On May 22nd the BBC News website published an article titled “F-35 stealth fighter sees first combat, in Israeli operation” (discussed here) in which readers were told that:
“The F-35, from the world’s priciest military programme, has been criticised both for cost and combat effectiveness.
Last year, Defence Secretary James Mattis had to defend the programme after then President-elect Donald Trump tweeted criticising its huge price, said to be close to $100m (£74m) per plane. […]
The US has certainly put a lot of faith in a programme that is expected to run through to 2070 and is projected to cost $1.5tn by then.
However, it has also come in for heavy criticism and not just over the price.
An influential military blog in 2015 reported that the F-35 lacked manoeuvrability and was unable to beat an F-16 in a dogfight. It was also reported to have cockpit visibility issues.
Analysts say the emphasis on stealth capabilities may have compromised air-to-air effectiveness.”
“Defence Secretary Gavin Williamson described the jets as “game-changing”.
“These formidable fighters are a national statement of our intent to protect ourselves and our allies from intensifying threats across the world,” he said.”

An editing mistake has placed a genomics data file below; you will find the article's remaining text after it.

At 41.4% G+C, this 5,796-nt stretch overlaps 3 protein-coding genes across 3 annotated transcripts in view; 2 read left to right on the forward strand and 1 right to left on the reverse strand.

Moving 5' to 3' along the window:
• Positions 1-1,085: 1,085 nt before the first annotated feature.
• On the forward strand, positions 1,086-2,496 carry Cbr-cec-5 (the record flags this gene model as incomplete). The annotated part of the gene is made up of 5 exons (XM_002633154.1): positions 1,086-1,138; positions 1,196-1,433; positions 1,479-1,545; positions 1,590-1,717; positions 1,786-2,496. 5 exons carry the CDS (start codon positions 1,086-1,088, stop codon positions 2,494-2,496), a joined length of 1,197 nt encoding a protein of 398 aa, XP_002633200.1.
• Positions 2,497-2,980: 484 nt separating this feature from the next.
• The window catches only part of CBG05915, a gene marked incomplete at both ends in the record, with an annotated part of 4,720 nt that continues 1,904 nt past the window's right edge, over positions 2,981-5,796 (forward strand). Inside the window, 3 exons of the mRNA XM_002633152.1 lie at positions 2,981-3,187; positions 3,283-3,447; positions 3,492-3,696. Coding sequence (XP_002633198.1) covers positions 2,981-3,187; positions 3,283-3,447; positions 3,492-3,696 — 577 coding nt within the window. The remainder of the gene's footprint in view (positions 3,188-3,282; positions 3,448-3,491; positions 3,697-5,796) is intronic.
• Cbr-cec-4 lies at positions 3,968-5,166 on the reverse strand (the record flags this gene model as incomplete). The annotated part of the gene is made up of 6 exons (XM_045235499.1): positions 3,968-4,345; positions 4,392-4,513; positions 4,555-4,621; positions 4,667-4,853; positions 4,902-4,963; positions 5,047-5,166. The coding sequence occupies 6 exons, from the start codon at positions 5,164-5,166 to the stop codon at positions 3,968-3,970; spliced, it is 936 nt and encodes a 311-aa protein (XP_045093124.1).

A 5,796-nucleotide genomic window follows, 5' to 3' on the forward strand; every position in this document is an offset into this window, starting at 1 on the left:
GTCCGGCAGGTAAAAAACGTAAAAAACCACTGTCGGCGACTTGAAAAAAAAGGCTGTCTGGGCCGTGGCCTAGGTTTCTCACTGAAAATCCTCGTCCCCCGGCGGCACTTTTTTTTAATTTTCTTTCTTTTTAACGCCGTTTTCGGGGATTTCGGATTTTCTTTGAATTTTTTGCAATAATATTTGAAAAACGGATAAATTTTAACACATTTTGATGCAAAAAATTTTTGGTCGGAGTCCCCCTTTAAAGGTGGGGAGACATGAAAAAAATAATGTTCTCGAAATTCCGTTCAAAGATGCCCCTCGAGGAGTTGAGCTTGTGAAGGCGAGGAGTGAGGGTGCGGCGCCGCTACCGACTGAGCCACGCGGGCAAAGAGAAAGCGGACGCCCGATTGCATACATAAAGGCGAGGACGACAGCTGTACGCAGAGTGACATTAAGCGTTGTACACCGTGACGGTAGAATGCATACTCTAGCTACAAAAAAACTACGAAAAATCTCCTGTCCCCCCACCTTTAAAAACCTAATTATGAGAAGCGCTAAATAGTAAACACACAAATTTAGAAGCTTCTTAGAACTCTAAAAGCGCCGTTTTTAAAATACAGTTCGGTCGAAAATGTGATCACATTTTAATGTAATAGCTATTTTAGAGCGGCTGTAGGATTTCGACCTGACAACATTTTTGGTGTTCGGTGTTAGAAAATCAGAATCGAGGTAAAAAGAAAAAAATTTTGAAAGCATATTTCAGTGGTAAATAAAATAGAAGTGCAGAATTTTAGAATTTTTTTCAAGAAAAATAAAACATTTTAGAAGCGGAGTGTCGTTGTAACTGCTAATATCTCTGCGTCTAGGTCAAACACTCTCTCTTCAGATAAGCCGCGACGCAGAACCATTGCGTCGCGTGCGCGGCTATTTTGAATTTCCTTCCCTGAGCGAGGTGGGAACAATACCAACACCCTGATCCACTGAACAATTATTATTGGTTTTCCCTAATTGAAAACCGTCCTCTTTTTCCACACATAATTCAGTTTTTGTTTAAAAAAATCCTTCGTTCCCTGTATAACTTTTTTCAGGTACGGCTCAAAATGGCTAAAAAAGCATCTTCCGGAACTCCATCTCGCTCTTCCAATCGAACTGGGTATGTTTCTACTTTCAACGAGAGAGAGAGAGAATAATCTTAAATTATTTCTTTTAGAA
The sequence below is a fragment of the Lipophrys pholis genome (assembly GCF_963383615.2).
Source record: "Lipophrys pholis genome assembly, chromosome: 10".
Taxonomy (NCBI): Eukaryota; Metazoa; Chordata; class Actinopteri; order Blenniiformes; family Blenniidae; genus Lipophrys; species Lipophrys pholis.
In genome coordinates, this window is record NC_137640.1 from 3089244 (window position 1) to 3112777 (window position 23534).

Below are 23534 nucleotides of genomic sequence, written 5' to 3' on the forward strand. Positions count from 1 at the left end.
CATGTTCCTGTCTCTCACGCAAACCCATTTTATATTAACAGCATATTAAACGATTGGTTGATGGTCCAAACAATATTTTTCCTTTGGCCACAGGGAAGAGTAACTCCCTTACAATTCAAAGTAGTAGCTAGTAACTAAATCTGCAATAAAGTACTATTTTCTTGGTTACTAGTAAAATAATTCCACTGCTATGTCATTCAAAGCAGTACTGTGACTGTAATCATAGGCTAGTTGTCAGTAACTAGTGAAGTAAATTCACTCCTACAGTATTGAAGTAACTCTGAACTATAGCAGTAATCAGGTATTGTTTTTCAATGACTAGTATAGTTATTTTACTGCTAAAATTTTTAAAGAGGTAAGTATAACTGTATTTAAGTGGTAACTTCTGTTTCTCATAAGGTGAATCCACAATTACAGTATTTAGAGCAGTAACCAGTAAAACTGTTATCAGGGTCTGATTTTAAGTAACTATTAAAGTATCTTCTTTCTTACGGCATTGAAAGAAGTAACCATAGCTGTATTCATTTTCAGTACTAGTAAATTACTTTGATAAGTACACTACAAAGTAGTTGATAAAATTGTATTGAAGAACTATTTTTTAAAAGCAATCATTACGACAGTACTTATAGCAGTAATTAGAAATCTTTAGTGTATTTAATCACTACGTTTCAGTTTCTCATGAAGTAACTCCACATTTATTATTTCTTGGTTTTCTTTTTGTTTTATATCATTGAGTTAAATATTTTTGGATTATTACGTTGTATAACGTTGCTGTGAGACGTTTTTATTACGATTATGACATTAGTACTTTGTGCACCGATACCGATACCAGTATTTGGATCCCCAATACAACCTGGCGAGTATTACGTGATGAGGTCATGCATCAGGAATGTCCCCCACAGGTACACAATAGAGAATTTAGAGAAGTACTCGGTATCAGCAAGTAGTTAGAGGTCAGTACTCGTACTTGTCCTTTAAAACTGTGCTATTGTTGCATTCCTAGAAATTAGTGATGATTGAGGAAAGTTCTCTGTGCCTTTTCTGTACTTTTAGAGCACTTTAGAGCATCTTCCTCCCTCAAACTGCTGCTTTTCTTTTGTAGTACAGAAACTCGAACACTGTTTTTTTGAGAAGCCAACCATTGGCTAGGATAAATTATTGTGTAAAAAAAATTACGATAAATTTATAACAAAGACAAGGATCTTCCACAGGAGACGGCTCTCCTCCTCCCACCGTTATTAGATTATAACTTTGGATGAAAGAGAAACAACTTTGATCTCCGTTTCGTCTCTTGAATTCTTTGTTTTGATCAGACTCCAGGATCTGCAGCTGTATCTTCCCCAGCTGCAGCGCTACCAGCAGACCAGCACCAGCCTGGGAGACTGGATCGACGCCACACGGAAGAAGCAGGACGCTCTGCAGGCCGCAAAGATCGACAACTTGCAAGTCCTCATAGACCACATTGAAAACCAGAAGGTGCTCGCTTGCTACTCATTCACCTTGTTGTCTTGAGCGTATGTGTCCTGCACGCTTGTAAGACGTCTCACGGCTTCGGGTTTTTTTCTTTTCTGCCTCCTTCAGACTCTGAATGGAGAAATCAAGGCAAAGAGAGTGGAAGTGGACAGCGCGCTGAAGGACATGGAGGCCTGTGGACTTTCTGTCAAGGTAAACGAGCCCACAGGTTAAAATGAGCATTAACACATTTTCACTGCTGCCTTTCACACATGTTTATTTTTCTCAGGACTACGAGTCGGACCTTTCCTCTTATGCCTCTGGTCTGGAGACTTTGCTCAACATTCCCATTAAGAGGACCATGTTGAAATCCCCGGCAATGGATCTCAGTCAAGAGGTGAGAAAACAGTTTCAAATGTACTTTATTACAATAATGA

The report included a link to an additional article on the same topic written by the BBC’s defence correspondent Jonathan Marcus and titled “Why the RAF’s new F-35 jets matter” in which the plane was described as follows:
“The F-35B, according to Douglas Barrie, senior Fellow for Military Aerospace at the IISS, “is the first aircraft that will enter British service designed from the outset to be low-observable, that is stealthy. This provides greater survivability than previous aircraft designs.”
Aviation analyst Justin Bronk of RUSI agrees, noting that the aircraft represents “a step change in the RAF’s ability to conduct operations against states with modern surface to air missile defences – such as Russia’s S-400.
It can conduct strike missions and act as a superb intelligence gathering and target-acquisition asset in a way which would be extremely risky for existing fighters like Typhoon.”
The F-35 is not just able to find and hit targets itself. Its sensors can suck up information and pass this to other aircraft or combat systems, giving a whole new level of situational awareness in complex air operations. The presence of the F-35 effectively ups the capabilities of older aircraft engaged in the same mission.”
While the article does refer to the high cost of the aircraft, unlike in the May 22nd report no mention is made of doubts concerning “combat effectiveness”, lack of “manoeuvrability”, “cockpit visibility” or “air-to-air effectiveness”.
Apparently the BBC’s portrayal of the aircraft depends upon which country is buying and operating it.